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Firlej-Kwoka, Ewa (2008): Protein import into the inner envelope membrane of chloroplasts. Dissertation, LMU München: Faculty of Biology
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Abstract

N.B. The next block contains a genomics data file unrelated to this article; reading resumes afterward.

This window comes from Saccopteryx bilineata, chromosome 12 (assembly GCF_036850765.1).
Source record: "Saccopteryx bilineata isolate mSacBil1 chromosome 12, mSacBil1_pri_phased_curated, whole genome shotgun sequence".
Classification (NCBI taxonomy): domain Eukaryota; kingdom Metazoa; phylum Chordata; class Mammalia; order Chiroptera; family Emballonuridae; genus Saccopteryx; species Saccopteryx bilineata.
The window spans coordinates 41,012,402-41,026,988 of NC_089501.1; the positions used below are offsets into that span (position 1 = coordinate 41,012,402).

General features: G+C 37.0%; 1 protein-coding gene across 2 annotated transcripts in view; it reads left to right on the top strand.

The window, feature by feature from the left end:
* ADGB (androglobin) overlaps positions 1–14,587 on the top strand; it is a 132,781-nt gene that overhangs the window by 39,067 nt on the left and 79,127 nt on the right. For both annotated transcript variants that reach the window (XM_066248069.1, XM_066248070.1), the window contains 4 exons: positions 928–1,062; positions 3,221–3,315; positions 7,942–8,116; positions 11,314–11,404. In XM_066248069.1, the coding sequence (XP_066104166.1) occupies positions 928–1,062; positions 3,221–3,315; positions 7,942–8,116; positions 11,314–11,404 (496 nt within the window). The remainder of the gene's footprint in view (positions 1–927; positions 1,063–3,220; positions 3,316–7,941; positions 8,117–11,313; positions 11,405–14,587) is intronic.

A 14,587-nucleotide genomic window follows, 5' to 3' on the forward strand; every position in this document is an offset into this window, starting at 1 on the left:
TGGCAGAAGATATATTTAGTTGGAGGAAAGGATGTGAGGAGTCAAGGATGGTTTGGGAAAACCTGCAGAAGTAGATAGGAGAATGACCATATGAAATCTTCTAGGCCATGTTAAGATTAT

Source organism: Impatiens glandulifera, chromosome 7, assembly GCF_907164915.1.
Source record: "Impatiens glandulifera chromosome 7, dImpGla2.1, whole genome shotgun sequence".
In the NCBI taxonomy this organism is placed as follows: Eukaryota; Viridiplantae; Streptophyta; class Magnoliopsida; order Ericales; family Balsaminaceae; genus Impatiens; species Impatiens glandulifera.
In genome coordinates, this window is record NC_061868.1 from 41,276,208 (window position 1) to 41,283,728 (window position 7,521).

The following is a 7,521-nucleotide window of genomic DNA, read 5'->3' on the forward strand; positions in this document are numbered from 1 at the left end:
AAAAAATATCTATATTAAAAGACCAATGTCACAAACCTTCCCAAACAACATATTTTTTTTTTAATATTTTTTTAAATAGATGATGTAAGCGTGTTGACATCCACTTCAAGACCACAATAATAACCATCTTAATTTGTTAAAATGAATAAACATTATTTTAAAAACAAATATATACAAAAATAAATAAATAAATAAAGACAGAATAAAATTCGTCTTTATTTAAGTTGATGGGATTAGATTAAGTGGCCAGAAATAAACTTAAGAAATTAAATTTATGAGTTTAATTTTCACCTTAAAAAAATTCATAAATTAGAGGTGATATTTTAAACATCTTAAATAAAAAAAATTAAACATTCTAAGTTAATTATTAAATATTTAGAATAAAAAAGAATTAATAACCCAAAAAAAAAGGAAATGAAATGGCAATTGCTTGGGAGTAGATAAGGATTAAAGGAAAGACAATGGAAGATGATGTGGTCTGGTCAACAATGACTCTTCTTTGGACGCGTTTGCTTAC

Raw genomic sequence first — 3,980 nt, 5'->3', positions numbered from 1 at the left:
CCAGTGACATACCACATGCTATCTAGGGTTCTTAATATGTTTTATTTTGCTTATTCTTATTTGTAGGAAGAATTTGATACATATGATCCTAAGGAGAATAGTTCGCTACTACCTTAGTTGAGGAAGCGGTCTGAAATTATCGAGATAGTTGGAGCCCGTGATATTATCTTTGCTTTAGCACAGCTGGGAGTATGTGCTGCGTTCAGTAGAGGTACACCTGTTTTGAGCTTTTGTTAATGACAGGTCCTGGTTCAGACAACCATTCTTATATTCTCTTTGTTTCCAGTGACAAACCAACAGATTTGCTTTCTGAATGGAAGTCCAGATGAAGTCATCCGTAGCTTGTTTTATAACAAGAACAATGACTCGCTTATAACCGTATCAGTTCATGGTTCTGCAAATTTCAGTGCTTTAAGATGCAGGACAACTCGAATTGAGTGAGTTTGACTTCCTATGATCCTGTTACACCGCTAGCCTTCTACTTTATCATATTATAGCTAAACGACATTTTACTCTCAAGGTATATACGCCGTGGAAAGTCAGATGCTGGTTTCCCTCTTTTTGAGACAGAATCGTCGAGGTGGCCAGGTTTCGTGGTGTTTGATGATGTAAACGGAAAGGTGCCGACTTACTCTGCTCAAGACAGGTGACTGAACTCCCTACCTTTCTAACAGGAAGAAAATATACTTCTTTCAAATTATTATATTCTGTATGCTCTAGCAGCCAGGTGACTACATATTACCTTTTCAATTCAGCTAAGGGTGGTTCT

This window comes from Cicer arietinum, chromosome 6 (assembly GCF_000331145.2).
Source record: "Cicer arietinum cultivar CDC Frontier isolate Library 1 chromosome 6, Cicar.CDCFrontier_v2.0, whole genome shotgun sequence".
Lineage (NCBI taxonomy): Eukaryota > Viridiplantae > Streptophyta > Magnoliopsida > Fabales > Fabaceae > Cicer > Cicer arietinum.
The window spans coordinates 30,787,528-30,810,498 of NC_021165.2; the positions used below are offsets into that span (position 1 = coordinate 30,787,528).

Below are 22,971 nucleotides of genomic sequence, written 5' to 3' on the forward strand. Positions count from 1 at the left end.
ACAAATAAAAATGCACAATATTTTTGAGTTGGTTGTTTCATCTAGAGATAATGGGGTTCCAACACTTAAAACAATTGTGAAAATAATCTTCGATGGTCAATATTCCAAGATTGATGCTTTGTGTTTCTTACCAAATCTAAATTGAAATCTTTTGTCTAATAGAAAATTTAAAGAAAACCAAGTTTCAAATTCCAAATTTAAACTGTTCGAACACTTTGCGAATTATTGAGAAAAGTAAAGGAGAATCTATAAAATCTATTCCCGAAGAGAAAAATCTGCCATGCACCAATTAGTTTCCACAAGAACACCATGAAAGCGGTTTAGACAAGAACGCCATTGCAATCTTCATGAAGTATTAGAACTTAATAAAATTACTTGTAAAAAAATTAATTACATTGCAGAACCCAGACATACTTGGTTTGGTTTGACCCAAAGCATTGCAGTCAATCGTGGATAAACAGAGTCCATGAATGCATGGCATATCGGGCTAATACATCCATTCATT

Most of the proteins localized in the chloroplast inner envelope membrane are synthesized on cytosolic ribosomes with a cleavable N-terminal chloroplast transit peptide. Most of them reach their final localization via the so called general import pathway consisting of the Toc complex at the chloroplast outer envelope membrane and the Tic complex at the chloroplast inner envelope membrane. Recent studies characterized precursor proteins which are targeted into the chloroplast inner envelope membrane by two different import pathways. The first route, called “conservative sorting”, was described for Tic40 and Tic110, which prior to inner envelope membrane insertion reach the stroma. The second route, called “stop-transfer” was proposed for ARC6, which is arrested at the level of the inner envelope membrane and probably laterally inserted into the lipid bilayer. Taking into consideration both import mechanisms we characterized import pathways of nine chloroplast inner envelope membrane proteins containing cleavable transit peptides and a different number of hydrophobic -helices. On the basis of the results observed in the stromal processing assays as well as results obtained in the pulse-chase experiments, within investigated precursor proteins two classes could be distinguished. The first class consisted of precursors processed once to their mature forms, i.e. containing a “single” transit peptide, whereas the second class consisted of precursors processed twice to the intermediate and the mature form, i.e. containing a bipartite transit peptide. In the processing of almost all precursor proteins stromal processing peptidase (SPP) was involved. Most probably at least one protein containing a bipartite transit peptide was also processed by another peptidase present not in the stromal compartment. We showed that despite of the differences in the number of hydrophobic transmembrane segments and different types of transit peptides, all investigated proteins had similar import properties. Their import was dependent on outer envelope membrane receptors and mediated by the general import pathway at least in the initial import phase. All investigated proteins required energy for import. 200 M ATP was sufficient for proteins used in this study to achieve the maximal import rate. Interestingly, neither intermediates nor mature proteins were extractable from the membrane by urea treatment and all proteins seemed not to possess a soluble import intermediate. Therefore we claim that all investigated precursor proteins were imported via the “stop-transfer” pathway. Moreover, most probably at least some components of the Tic complex were involved in the transport of precursor proteins at the level of the inner envelope membrane and the process was Ca2+/calmodulin regulated.